I’m not sure when I first noticed that some of the cast of that classic 1962 drama “To Kill a Mockingbird” had later turned up in “Star Trek” TV episodes and movies, but I was watching the Gregory Peck film – an adaptation by Horton Foote of Harper Lee’s novel of tolerance – recently and was struck when I realized that not one, not two, but three members of its cast had memorable roles in “Star Trek” within a few years.
It’s likely the easiest-to-spot connection is actor Brock Peters, who played criminal defendant Tom Robinson in the movie.
Peters is memorable for two “Star Trek” roles. He played Joseph Sisko, father of Avery Brooks’ Benjamin Sisko, in the 1990s series “Star Trek: Deep Space Nine.” And he played Starfleet Admiral Cartwright in “Star Trek IV: The Voyage Home” and “Star Trek VI: The Undiscovered Country,” two of the best in that series. (How can you tell? They’re both even-numbered “Trek” movies.)
Also easy to spot is William Windom as the prosecutor, Gilmer, in “To Kill a Mockingbird.”
Windom had one of the showiest guest-starring roles in all of the original “Star Trek” series, as Commodore Decker, the doomed starship commander who squares off against “The Doomsday Machine” in the memorable 1967 “Star Trek” of the same name.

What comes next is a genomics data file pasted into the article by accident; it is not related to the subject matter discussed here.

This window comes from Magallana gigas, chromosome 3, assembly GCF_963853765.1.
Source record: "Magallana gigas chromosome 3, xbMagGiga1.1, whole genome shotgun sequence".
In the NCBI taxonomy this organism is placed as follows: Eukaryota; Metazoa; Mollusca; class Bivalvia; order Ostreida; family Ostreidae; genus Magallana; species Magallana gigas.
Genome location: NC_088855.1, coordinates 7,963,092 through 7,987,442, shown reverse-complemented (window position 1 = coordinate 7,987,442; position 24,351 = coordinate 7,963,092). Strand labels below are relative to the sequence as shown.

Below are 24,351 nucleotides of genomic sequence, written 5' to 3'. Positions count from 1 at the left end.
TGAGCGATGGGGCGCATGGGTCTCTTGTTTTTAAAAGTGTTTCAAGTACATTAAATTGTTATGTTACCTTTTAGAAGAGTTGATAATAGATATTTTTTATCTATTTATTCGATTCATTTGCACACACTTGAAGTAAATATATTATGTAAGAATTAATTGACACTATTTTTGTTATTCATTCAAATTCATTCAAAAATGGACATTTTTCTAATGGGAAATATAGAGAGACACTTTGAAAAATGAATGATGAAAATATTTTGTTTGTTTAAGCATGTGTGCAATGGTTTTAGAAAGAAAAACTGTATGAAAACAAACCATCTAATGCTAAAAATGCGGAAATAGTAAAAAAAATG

The hardest-to-spot actor who crossed over from the movie to the “Trek” universe might be Paul Fix, who played Judge Taylor in the movie.
If things had gone differently, Fix might be as familiar a Hollywood figure as any of the “Star Trek” regulars. Fix was cast as Mark Piper, the ship’s surgeon of the Enterprise, in “Where No Man Has Gone Before,” the second pilot for “Star Trek.” Yes, Piper was the early version of Leonard “Bones” McCoy, The ship’s doctor was McCoy by the time the series began airing, but Fix is there throughout “Where No Man Has Gone Before” as Kirk’s doctor and confidant.
While the series was still trying to find a spot on NBC’s schedule, the network rejected Gene Roddenberry’s original pilot, which featured Jeffrey Hunter as Captain Christopher Pike. “Where No Man Has Gone Before” was the second pilot, and made several alterations to the make-up of the crew, including the addition of William Shatner as Kirk.
Although Fix – who died in 1983 – was a solid character actor, the mix of great writing and DeForrest Kelley’s portrayal of Bones McCoy made that character a classic. It’s impossible to imagine Mark Piper saying, “He’s dead, Jim!” with as much feeling as Kelley.